28wmc
28wmc

@Libertarian777 It's trading one extreme for another. Extremism is what is getting this country into trouble time and time again.

28wmc
28wmc

@Libertarian777

Now for your specific statements and examples:

You said, "The point is we, as a nation, should not be trying to pick winners and losers in the economy or in the world government." - Yes we should. That IS the point. Are you suggesting that we shouldn't pursue the interests of our country? It doesn't mean that we need to use the military kinetically to do that in all situations or even the majority of the time. We can do that with more judicial use of the military (i.e. maintaining presence in certain regions without kinetic use of the military).

You mentioned our partnership with certain dictators. Sometimes it's necessary to work with people you don't like in pursuit of your international objectives. I think ignoring certain countries because we don't like their leadership is appropriate sometimes when our interests aren't involved, and inappropriate sometimes when our interests are involved.

You mentioned Iran, Cuba, Vietnam, and North Korea specifically. I don't understand the Cuba thing either, so I'm with you there. Vietnam is becoming buddy buddy with us because of China's South China Sea claims...and frankly it scares the hell out of them. I think the most difficult thing to talk about are the Nukes with North Korea and Iran. North Korea has them obviously, but the situation on the peninsula is still more or less the same as it ever was. I think we're so concerned with Iran having nukes because they are perceived to be more likely to actually use them outright, or as a negotiating tool. North Korea isn't threatening to block any critical sea lanes, they just want attention and aid. Iran on the other hand has very actively opposed the US, and it's neighbors. I think your point on escalating the situation via sanctions etc is good and worthy of more thought. So why not review it and see if that course of action is a good way to invest our time and effort, or if another route would be more beneficial to our interests. As long as we are an oil consuming country, and as long as the middle east region produces that oil, the fact is we have interests in the region, and we need to figure out how to deal with those interests. Disengaging completely from the region doesn't seem like a viable way to deal with our interests there.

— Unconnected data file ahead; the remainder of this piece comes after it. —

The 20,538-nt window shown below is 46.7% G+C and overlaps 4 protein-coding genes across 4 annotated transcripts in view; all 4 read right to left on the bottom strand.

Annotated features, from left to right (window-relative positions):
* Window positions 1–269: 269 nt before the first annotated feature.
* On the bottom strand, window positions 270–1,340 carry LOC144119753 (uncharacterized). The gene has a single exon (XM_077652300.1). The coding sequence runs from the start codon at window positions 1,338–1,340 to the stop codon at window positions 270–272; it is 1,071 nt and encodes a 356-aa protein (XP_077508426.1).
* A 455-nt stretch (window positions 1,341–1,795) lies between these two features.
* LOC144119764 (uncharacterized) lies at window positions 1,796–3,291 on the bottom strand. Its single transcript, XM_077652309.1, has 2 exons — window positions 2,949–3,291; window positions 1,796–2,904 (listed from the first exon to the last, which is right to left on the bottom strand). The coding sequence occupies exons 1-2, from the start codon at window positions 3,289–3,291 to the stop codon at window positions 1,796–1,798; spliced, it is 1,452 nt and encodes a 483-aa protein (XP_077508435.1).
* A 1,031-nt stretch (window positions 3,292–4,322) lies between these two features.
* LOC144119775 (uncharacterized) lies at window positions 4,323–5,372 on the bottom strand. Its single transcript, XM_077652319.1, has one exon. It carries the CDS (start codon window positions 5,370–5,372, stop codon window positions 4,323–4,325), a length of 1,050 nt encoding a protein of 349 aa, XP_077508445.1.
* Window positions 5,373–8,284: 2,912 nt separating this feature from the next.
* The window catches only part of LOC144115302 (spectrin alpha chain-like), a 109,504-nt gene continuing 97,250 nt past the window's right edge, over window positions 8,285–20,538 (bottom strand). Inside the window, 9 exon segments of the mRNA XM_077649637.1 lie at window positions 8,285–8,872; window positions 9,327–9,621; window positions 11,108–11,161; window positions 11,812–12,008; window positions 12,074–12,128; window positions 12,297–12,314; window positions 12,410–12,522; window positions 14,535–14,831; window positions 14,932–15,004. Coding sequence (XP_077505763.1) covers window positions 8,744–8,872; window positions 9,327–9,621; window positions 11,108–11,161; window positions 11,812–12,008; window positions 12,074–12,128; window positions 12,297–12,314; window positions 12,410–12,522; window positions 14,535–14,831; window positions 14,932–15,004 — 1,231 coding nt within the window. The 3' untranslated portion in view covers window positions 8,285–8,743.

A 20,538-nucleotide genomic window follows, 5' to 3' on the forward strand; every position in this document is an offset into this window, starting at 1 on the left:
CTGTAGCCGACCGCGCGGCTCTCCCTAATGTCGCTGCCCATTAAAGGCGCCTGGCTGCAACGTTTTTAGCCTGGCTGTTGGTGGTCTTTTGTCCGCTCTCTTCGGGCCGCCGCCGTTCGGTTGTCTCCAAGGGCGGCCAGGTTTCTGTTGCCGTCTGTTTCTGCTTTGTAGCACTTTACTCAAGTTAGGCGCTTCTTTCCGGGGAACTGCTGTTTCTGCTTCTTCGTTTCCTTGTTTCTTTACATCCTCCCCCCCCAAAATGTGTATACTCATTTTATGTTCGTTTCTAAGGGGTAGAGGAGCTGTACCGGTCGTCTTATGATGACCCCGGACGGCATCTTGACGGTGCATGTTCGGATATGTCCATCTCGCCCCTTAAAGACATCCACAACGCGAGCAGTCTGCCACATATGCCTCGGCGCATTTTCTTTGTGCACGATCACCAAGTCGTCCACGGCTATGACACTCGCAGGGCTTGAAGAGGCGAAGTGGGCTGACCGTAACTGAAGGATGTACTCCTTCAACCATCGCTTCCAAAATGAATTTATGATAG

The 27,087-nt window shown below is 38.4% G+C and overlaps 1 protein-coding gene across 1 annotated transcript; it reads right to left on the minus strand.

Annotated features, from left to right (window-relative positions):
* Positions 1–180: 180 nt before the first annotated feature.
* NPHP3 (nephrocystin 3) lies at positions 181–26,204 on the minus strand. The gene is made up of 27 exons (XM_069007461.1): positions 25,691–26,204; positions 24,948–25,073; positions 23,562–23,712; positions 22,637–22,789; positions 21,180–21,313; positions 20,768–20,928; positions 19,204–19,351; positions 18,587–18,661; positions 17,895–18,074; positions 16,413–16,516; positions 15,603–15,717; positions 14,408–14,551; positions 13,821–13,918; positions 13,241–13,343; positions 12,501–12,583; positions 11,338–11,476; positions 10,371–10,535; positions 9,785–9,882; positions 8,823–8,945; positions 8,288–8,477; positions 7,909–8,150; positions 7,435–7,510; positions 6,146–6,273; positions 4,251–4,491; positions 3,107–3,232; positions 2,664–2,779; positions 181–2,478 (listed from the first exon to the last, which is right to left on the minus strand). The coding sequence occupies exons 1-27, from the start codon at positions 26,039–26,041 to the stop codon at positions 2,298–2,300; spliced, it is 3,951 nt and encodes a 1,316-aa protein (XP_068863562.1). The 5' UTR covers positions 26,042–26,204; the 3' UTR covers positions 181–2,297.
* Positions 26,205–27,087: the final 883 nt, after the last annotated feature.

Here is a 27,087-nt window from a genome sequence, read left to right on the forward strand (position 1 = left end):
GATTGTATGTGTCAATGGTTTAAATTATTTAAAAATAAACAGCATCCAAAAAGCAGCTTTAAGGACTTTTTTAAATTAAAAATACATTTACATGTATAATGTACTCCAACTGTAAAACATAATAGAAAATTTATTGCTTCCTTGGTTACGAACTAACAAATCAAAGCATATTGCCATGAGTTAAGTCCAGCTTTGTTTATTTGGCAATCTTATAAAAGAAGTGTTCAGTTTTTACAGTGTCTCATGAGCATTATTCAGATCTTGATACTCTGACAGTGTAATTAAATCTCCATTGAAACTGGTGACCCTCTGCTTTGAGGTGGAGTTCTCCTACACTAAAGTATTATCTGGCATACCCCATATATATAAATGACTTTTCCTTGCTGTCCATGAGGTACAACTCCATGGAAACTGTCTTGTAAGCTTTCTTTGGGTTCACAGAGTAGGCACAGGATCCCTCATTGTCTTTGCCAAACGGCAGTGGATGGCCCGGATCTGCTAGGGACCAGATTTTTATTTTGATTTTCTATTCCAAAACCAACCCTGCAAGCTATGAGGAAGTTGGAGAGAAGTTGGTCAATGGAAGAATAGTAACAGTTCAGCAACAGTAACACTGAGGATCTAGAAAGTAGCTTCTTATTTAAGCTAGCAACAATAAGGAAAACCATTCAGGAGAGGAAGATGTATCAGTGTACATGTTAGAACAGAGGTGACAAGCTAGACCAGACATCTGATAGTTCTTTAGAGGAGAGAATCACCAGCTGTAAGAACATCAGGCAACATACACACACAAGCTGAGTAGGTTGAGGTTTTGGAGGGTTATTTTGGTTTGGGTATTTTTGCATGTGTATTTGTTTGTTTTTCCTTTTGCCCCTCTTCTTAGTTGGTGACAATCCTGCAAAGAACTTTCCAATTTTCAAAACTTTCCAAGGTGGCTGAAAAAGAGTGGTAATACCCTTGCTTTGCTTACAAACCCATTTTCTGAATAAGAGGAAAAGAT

28wmc
28wmc

@kralspaces I guess what I'm looking for is why should I support a policy that relies on what SHOULD or "it would be great if _____ happened," when the reality is different. We SHOULD all get along and live peacefully together, but the reality is different. We are the only power on the earth that is capable of influencing the aggressive policies of rogue regimes and thus able to avert violence in some areas of the world simply by our presence. Seeking out war is one thing, and I agree is against the constitution, but I don't see anything in the constitution about maintaining a military presence (to the extent of today or not) that is against the constitution. I want someone to explain to me why bringing back all troops to America from every place in the world would be beneficial to us long term. Obviously it would save money short term, but you might think differently when all of Asia falls under the hegemony of China and their influence with our complete withdrawal.